• by Kurlon (130049)

        Intel doesn't make Windows Only chips, they make cpus and it just happens that for some they gave the specs to Microsoft for support and are letting others figure it out on their own. If there is interest in Linux running on them, it'll happen when the community dives in and makes it work, just like they have with nearly every other architecture out there. Intel isn't actively blocking other OSs from the platform. Just because Intel isn't devoting manpower to Linux support for a given chip you don't have

        • by symbolset (646467) *
          So you see what's going on, you just don't agree that it's a problem. You're entitled to that opinion.
        • by symbolset (646467) *

          Once Microsoft has had a year or two to patent every obvious or reasonable software implementation of the hardware, then the open software folks can have a peek at the specs? That's the cure you want to give?

          Time to go whole hog into ARM technologies then, where they don't feed one software vendor ownership of progress for no reason.

    • by slick7 (1703596)
      *? [youtube.com]
    • by slick7 (1703596)

      Contrary to other markets the mobile devices market is basically computer architecture agnostic. Since Intel cannot or do not want to manufacture CPUs cheaper than ARM licensees plus they still have lousy performance/watt their only remaining market is something which takes advantage of the vast catalog of pre-existing software for the x86 architecture namely Windows. I have little doubts Intel will eventually succeed to build a cheaper x86 CPU with better performance/watt than ARM given their manufacturing prowess and increasingly high amounts of integration they are providing. But it may take another processor generation or two.

      intel business plan [youtube.com]

  • Power Consumption. (Score:4, Informative)

    by bobwrit (1232148) on Monday September 17, 2012 @08:13PM (#41369579) Homepage Journal
    "Folks have been trading blows over whether Intel could compete with ARM's core power consumption. " For the mobile markets, Here's the best numbers I could find on the various processor's power output: http://www.xbitlabs.com/news/mobile/display/20110921142759_Nvidia_Unwraps_Performance_Benchmarks_of_Tegra_3_Kal_El.html [xbitlabs.com] The 10W Intel processor is still ~8x outside the power output of a Tegra 3 at 1GHz/Core, and ~6.662x the power output of a OMAP4 processor. While Intel is clearly working on getting down to the ~1W power range, they still have a ways to go. They may get there, but until I see silicon, I'm not holding my breath for it.
    • by aliquis (678370)

      And it's how much faster than Tegra 3?

      • by Locutus (9039)
        because the Tegra 3 isn't fast enough to do what? Run a desktop OS? Sorry, it might not have the power to run Windows.... see what's going on here?

        LoB
        • by aliquis (678370)

          People say performance per watt all the time even though all they compare is watt it seems. That's why.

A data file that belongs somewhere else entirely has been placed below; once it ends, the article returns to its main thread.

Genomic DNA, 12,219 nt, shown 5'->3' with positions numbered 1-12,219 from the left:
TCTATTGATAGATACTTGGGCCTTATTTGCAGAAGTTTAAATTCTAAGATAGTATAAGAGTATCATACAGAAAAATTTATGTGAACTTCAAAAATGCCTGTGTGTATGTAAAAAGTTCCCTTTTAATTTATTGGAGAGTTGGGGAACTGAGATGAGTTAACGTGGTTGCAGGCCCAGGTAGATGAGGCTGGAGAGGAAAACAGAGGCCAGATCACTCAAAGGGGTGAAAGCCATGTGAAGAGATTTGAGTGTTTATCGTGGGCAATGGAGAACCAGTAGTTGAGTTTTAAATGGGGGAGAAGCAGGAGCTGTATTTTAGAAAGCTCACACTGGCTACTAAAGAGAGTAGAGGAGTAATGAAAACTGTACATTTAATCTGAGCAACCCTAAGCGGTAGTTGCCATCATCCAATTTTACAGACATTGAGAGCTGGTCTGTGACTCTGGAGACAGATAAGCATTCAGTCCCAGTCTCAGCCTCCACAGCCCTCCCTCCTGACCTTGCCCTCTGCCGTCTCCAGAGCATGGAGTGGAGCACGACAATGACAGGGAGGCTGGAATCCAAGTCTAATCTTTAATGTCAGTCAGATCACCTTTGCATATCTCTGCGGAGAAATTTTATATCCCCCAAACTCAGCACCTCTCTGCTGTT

Also no, Tegra 3 isn't very fast. Same webpage had a comparision of Lenovos "fatblet" (laptop with swivel screen) and I think it was about 8 times faster than the iPad 2 or something such? Don't remember. I think it had a 35 watt model though whereas some Samsung one in the same test had a 17 watt one.

          "It doesn't use as little power when idle!" might not matter so much since the battery life when idle is l

          • by drinkypoo (153816)

            Convertible tablets are naturally going to be a lot faster if you compare the balls-out models. My lady has a Fujitsu Lifebook T900 with a Core i7. Yes, it is certainly several times more powerful than an ARM tablet. It's also several times thicker and yet gets less battery life. Without actually benchmarking that really doesn't prove anything about performance per watt either way, though, because the correspondingly larger machine has a correspondingly larger battery, and you also have to benchmark for a u

            • I still don't understand why nobody seems capable of putting a swivel hinge (and Wacom digitizer) on the equivalent of a Macbook Air...
              • by drinkypoo (153816)

                Hopefully it will be a lot of years before I'm cracking open this T900 to find out. I'm thinking that the cost of a unibody laptop plus the cost of the swivel hinge crap plus the cost of multitouch plus wacom equals too much to have any significant market.

                • Who says it has to have multitouch? (Okay, maybe the answer is "everybody but me...")

                  Besides, a MacBook Air is $1000, and some equally-sleek Windows ultrabooks are in the $600-$800 range. Even if a 'wacom-tablet-ultrabook' cost $1500-$2000, I think the niche it would serve is big enough to be worth it.

                  • by drinkypoo (153816)

                    You can get a fat one refurb'd for $900 direct from Fujitsu. I don't know if that's an i7 or just an i5. The i7 is wicked fast, though, as you might imagine. They have wacom and they can have multitouch or daylight but not both, so you ought to be happy.

                    • The fact that it's fat is the problem. My point was that given the existence of other thin computers (e.g. ultrabooks), I see no technical reason it couldn't be thin.

    • Re: (Score:2, Insightful)

      by CajunArson (465943)